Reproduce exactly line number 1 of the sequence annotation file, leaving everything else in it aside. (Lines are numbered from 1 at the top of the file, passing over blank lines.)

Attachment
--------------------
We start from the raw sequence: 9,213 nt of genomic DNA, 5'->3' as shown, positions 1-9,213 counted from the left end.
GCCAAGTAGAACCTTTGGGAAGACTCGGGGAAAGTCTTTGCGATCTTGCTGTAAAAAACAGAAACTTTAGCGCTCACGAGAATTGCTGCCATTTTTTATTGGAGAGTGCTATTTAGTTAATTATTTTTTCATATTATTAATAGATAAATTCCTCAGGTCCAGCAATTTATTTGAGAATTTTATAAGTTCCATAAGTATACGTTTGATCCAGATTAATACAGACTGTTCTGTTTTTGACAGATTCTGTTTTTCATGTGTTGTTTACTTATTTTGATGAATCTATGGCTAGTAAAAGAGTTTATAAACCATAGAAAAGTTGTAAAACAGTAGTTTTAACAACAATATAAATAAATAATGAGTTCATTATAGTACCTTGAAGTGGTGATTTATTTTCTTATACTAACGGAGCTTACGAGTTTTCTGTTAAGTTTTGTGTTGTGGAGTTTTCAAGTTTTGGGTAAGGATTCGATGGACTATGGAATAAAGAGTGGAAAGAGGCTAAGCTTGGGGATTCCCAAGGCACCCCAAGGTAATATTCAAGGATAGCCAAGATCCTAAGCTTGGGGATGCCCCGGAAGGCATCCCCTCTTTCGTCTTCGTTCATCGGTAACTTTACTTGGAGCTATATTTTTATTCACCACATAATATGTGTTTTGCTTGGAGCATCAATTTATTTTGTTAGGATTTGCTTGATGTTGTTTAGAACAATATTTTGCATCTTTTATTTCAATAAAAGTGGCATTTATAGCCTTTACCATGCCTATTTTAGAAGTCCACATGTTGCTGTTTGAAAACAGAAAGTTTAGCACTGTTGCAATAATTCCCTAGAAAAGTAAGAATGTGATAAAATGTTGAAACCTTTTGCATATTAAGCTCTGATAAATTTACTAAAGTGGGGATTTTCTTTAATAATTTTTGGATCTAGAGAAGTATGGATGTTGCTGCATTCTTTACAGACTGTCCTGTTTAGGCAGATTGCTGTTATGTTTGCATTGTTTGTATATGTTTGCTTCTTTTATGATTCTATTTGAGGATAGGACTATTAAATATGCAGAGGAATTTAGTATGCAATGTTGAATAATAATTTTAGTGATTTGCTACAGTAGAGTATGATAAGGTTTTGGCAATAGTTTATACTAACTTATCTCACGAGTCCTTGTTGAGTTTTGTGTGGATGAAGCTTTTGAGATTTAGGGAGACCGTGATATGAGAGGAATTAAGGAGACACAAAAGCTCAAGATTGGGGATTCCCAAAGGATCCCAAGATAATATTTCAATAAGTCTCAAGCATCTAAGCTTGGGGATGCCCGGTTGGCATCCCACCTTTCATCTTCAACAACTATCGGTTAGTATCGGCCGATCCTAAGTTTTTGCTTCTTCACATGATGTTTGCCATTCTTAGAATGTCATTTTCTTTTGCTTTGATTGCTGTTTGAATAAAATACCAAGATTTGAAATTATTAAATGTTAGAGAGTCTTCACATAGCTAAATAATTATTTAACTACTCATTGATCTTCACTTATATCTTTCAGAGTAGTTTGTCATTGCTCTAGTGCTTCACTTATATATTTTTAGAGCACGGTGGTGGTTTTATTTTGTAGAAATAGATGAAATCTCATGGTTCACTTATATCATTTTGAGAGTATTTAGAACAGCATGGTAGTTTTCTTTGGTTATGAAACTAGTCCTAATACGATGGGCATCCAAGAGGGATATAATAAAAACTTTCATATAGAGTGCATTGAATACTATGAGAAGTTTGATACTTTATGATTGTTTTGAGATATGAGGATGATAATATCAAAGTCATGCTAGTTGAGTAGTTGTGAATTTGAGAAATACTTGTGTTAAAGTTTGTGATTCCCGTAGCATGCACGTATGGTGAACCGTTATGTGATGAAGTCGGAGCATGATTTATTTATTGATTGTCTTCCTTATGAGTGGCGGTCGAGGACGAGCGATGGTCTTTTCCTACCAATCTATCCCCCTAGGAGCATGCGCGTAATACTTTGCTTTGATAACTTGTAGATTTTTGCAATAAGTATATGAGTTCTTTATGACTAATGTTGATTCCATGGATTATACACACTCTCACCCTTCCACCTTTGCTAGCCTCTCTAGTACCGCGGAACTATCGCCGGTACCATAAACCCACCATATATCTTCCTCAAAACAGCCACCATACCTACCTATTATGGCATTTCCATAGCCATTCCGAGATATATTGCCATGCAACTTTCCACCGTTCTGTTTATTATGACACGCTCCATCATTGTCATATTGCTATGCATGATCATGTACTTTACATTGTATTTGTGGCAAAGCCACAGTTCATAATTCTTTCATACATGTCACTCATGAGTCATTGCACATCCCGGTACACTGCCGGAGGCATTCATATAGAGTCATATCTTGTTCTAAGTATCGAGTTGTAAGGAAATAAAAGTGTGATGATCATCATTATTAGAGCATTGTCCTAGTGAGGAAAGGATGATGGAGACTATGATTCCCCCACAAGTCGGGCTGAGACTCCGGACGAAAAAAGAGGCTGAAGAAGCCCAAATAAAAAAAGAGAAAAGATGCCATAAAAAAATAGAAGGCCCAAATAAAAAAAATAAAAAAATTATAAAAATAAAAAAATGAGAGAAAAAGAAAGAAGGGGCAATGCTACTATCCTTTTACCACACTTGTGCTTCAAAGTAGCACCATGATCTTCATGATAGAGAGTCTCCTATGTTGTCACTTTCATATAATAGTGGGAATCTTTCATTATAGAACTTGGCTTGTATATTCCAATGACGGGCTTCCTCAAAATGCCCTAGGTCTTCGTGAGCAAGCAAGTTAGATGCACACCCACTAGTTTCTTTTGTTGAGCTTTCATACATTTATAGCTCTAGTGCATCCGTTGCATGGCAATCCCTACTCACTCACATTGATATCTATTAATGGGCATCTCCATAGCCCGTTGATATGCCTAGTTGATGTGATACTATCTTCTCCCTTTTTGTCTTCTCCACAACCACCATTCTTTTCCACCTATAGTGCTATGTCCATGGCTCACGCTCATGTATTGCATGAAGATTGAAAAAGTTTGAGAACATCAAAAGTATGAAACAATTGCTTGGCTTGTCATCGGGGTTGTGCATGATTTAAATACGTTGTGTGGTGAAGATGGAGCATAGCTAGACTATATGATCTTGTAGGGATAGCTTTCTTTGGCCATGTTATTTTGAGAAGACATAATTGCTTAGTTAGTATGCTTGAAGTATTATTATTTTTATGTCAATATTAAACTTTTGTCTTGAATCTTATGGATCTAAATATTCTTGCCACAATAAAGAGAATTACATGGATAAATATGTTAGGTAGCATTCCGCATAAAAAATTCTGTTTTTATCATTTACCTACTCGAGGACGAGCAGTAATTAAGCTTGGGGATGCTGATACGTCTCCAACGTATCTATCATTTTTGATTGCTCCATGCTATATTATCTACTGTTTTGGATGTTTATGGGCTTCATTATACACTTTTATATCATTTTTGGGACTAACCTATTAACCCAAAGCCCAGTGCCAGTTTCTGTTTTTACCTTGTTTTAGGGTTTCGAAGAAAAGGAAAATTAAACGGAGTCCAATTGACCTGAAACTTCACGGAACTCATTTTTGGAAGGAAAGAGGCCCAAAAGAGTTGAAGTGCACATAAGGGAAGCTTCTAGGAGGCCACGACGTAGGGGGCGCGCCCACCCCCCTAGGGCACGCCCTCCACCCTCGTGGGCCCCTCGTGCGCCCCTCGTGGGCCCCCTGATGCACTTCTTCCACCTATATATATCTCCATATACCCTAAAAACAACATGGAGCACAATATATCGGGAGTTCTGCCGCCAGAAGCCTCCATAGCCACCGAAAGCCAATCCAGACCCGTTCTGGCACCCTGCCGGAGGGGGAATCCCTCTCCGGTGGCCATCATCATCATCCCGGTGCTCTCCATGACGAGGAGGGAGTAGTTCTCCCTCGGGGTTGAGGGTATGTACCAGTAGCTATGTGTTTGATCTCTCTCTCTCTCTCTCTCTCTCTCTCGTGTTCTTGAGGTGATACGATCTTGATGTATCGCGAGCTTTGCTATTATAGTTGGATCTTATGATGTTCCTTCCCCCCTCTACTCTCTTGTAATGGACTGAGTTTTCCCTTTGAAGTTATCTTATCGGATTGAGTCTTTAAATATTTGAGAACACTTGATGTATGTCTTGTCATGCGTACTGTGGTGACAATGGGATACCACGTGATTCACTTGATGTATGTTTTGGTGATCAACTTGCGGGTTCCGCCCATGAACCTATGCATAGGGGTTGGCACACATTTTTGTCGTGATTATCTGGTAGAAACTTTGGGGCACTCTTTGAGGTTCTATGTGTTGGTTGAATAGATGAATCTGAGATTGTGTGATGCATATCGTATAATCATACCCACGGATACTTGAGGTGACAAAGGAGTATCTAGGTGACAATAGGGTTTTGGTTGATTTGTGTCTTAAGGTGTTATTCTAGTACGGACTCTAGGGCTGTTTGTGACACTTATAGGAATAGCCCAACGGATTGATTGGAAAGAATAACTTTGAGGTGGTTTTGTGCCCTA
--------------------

We start from the raw sequence: 9,213 nt of genomic DNA, 5'->3' as shown, positions 1-9,213 counted from the left end.